2.3.7. Uses of Lockdown Format C

Lockdown format C, used in the ARM926EJ-S, ARM1026, and ARM1136 caches, provides a method to restrict the replacement algorithm used on cache linefills and to only use selected cache ways within a set. Using this method, code can be fetched or loaded into the cache controller and protected from being evicted.

Note

A noncacheable routine is a software loop noncacheable at L2 in order to prevent cache pollution. It is executed by the CPU, and reads at least one word out of 8, L2 cache line size, in the data pool or code pool that is intended to be put in the L2 cache.

Preventing or reducing cache pollution

There can be benefits in having a critical piece of software or data being cached at the cache controller with the insurance that it cannot be polluted or evicted, due to a new allocation. Using lockdown format C provides a simple method to load data into the cache controller using the linefill mechanism, then locking the cache memory to prevent eviction, and finally using the cache controller cache maintenance operations to efficiently clean the data to the main memory system.

To do that:

  1. Use lockdown format C (I and/or D lockdown) to restrict the permitted ways for cache filling to n-ways, where n is less than the total number of ways. For example only permit filling to way 0.

  2. Cache code or data into the cache

    • Fetch code into the cache by executing the routine for the first time.

    • Load data into the cache by:

      • loading data for the first time

      • cache the data in the cache controller by executing the read loop being cached at L1 only.

  3. Write to the lockdown register, I and/or D lockdown, to prevent allocation to way 0, but enable allocation to ways 1-7. The code or data is now protected in the cache and cannot be evicted on a linefill.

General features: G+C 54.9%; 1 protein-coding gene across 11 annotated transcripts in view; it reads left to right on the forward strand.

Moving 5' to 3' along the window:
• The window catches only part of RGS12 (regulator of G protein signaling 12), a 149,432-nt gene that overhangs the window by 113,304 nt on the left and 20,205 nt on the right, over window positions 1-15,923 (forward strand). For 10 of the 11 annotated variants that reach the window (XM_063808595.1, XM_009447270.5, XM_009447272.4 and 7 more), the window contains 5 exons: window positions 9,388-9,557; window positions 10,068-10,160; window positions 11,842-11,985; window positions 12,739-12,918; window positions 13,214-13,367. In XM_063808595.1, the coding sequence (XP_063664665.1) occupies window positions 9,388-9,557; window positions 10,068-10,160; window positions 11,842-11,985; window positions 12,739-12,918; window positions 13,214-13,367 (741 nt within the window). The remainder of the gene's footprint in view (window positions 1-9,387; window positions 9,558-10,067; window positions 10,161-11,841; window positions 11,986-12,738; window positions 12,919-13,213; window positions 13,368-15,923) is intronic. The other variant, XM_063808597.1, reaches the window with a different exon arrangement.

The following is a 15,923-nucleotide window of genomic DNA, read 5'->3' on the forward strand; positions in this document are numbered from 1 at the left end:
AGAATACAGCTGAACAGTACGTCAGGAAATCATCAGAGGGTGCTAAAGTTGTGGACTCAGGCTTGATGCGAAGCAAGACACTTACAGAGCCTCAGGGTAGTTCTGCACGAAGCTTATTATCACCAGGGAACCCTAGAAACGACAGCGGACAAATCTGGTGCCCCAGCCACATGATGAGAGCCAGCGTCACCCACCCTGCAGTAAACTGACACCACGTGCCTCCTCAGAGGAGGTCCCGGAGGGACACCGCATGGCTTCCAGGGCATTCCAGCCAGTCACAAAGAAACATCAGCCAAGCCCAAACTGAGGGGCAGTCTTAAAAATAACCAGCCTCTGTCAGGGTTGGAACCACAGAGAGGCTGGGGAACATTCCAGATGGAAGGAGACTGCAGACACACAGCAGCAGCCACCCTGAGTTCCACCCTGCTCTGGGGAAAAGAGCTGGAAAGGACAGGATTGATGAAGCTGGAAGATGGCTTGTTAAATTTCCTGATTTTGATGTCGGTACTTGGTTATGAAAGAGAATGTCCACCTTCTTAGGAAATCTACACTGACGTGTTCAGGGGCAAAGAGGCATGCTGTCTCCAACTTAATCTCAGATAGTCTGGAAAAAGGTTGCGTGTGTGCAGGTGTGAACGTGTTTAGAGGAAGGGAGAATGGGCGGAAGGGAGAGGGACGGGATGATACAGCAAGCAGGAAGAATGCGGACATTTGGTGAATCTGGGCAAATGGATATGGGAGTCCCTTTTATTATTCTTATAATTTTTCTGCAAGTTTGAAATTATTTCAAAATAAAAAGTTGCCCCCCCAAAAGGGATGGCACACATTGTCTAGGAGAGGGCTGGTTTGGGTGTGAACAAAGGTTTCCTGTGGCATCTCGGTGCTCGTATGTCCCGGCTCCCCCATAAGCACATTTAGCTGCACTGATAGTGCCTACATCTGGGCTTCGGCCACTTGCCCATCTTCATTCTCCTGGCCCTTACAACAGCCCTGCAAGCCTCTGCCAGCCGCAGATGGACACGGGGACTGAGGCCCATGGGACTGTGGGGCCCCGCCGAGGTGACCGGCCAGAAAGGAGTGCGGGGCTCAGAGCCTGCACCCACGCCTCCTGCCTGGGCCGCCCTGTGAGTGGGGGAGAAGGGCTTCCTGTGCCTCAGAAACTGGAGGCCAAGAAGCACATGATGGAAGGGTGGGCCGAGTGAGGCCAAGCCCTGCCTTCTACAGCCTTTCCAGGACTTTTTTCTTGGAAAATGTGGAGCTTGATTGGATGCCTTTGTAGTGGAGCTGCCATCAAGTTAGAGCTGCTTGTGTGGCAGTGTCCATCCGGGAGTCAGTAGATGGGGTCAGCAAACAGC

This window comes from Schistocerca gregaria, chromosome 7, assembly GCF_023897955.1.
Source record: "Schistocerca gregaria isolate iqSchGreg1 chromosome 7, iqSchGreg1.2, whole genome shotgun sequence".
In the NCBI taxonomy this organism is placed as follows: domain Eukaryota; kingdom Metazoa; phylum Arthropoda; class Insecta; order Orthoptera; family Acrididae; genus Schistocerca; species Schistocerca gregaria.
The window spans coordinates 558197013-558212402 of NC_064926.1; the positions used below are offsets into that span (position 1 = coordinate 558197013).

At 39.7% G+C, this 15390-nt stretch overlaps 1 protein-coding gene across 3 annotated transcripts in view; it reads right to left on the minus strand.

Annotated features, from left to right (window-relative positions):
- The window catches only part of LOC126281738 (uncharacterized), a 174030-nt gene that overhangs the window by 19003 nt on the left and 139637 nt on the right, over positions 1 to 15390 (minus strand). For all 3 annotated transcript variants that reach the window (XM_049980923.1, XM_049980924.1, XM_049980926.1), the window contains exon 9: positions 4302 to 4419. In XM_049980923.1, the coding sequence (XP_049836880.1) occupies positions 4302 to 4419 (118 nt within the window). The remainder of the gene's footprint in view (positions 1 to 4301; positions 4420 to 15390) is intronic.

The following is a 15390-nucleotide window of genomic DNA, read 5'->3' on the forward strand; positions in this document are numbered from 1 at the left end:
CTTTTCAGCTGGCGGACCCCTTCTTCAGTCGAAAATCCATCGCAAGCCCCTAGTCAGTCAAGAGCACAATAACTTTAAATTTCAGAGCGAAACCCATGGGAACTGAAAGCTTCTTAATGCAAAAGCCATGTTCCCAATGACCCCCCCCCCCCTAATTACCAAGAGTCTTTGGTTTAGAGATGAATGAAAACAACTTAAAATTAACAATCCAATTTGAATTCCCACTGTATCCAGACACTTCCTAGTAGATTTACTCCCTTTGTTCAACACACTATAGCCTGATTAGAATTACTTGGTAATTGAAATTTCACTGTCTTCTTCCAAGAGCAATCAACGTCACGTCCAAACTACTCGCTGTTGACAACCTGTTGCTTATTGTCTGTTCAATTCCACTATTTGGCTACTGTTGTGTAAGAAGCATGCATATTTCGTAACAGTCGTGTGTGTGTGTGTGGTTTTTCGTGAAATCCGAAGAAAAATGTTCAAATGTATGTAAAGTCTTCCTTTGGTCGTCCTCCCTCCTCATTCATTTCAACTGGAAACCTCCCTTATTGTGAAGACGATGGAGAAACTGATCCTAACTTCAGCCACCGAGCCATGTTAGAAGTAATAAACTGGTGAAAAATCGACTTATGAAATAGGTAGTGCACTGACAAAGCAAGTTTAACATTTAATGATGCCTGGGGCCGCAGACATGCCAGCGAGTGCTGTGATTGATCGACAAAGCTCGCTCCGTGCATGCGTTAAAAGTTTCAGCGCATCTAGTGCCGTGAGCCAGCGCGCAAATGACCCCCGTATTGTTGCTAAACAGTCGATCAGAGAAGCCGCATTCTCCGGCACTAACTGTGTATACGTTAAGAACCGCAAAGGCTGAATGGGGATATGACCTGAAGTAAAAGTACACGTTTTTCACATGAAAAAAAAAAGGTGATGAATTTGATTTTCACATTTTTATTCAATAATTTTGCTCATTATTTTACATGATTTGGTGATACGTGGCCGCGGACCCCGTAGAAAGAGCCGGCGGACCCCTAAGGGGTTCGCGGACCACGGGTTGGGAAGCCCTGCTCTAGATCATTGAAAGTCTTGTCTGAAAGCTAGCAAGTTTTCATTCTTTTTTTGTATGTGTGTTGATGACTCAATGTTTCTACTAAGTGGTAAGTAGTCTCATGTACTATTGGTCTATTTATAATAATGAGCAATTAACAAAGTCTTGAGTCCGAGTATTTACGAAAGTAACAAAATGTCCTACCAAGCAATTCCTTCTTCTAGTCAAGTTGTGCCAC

Using Lockdown Format C with the cache controller for processing frame buffers

There might be benefits in processing large frame buffers in the cache controller, and making them appear as if there is a large amount of restricted physically addressed space available in fast memory. Because the cache controller is eight-way set associative, using lockdown format C provides a simple method to:

  1. Load data into the cache controller using the linefill mechanism

  2. Lock the cache memory to prevent eviction

  3. Use the cache controller cache maintenance operations to efficiently clean the data to the main memory system.

Consider the example of requiring a 1MB frame buffer in the 2MB 8-way set associative cache controller, in a system using ARM1136 AMBA extensions with ARMv6 architecture.

  1. Set the address page attributes so the L1 page is noncacheable and the L2 page is cacheable.

  2. Set the cache controller lockdown to only fill to ways 0-3 (=1MB).

  3. The 1MB is now contiguously mapped over four ways of 256KB each.

  4. Load data into the cache controller by executing a load routine in an ARM1136 core, where a series of LDRs are issued, one cache line apart from one another. The L1 memory attribute is noncacheable, so the L1 cache is not polluted. The cache controller memory attribute is cacheable, so the cache controller performs linefills, filling into ways 0-3. The linefill buffer in the cache controller provides efficient filling.

  5. When finished, set the cache controller lockdown to lock ways 0-3, and only enable filling to ways 4-7 (=1MB).

The cache controller now contains a 1MB frame buffer, and 1MB of four-way associative cache. Lookups and reads or writes can occur to the entire 2MB, but the frame buffer is prevented from being evicted. Cache maintenance operations can be used to efficiently clean to main memory. When the frame buffer is no longer required, ways 0-3 can be unlocked, and are naturally overwritten. Lockdown format C has a pattern-matching field, so any of the eight ways can be locked. There is no requirement to start at 0 and work up. If all ways are marked as being locked, then nothing is allocated.

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